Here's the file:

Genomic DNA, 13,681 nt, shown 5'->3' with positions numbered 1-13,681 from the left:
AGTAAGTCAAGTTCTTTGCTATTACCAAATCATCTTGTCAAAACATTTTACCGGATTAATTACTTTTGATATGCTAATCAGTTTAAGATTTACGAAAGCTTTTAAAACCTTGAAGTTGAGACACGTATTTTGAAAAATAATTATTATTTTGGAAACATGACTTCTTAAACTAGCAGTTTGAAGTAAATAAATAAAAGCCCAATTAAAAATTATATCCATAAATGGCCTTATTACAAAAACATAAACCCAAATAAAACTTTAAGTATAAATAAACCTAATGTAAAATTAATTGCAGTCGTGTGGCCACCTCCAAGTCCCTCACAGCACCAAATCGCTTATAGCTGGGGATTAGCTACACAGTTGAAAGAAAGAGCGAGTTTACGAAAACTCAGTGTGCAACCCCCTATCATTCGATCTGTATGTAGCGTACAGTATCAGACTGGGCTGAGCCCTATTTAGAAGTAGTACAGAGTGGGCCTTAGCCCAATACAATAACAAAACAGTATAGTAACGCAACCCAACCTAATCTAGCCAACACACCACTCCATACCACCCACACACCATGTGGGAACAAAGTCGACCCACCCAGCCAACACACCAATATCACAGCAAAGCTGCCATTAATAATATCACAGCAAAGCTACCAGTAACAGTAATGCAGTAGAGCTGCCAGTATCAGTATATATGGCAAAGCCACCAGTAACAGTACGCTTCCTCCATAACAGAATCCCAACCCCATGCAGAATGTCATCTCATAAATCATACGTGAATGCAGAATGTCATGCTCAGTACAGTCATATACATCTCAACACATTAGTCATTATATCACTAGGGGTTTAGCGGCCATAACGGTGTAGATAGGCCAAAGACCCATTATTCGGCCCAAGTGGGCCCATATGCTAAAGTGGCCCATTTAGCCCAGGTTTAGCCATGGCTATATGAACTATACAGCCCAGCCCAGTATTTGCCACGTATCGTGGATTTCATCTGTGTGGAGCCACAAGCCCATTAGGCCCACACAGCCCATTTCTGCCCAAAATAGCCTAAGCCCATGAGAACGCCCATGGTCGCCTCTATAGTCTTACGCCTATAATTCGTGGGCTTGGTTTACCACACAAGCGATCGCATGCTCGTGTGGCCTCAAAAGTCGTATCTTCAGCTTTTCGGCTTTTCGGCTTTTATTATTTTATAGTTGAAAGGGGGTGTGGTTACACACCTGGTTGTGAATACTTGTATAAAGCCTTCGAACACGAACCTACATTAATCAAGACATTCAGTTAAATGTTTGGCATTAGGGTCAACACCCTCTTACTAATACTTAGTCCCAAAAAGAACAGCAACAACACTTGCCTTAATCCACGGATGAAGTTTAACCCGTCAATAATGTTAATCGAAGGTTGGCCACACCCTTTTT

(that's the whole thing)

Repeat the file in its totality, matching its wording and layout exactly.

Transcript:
Genomic DNA, 13,681 nt, shown 5'->3' with positions numbered 1-13,681 from the left:
AGTAAGTCAAGTTCTTTGCTATTACCAAATCATCTTGTCAAAACATTTTACCGGATTAATTACTTTTGATATGCTAATCAGTTTAAGATTTACGAAAGCTTTTAAAACCTTGAAGTTGAGACACGTATTTTGAAAAATAATTATTATTTTGGAAACATGACTTCTTAAACTAGCAGTTTGAAGTAAATAAATAAAAGCCCAATTAAAAATTATATCCATAAATGGCCTTATTACAAAAACATAAACCCAAATAAAACTTTAAGTATAAATAAACCTAATGTAAAATTAATTGCAGTCGTGTGGCCACCTCCAAGTCCCTCACAGCACCAAATCGCTTATAGCTGGGGATTAGCTACACAGTTGAAAGAAAGAGCGAGTTTACGAAAACTCAGTGTGCAACCCCCTATCATTCGATCTGTATGTAGCGTACAGTATCAGACTGGGCTGAGCCCTATTTAGAAGTAGTACAGAGTGGGCCTTAGCCCAATACAATAACAAAACAGTATAGTAACGCAACCCAACCTAATCTAGCCAACACACCACTCCATACCACCCACACACCATGTGGGAACAAAGTCGACCCACCCAGCCAACACACCAATATCACAGCAAAGCTGCCATTAATAATATCACAGCAAAGCTACCAGTAACAGTAATGCAGTAGAGCTGCCAGTATCAGTATATATGGCAAAGCCACCAGTAACAGTACGCTTCCTCCATAACAGAATCCCAACCCCATGCAGAATGTCATCTCATAAATCATACGTGAATGCAGAATGTCATGCTCAGTACAGTCATATACATCTCAACACATTAGTCATTATATCACTAGGGGTTTAGCGGCCATAACGGTGTAGATAGGCCAAAGACCCATTATTCGGCCCAAGTGGGCCCATATGCTAAAGTGGCCCATTTAGCCCAGGTTTAGCCATGGCTATATGAACTATACAGCCCAGCCCAGTATTTGCCACGTATCGTGGATTTCATCTGTGTGGAGCCACAAGCCCATTAGGCCCACACAGCCCATTTCTGCCCAAAATAGCCTAAGCCCATGAGAACGCCCATGGTCGCCTCTATAGTCTTACGCCTATAATTCGTGGGCTTGGTTTACCACACAAGCGATCGCATGCTCGTGTGGCCTCAAAAGTCGTATCTTCAGCTTTTCGGCTTTTCGGCTTTTATTATTTTATAGTTGAAAGGGGGTGTGGTTACACACCTGGTTGTGAATACTTGTATAAAGCCTTCGAACACGAACCTACATTAATCAAGACATTCAGTTAAATGTTTGGCATTAGGGTCAACACCCTCTTACTAATACTTAGTCCCAAAAAGAACAGCAACAACACTTGCCTTAATCCACGGATGAAGTTTAACCCGTCAATAATGTTAATCGAAGGTTGGCCACACCCTTTTT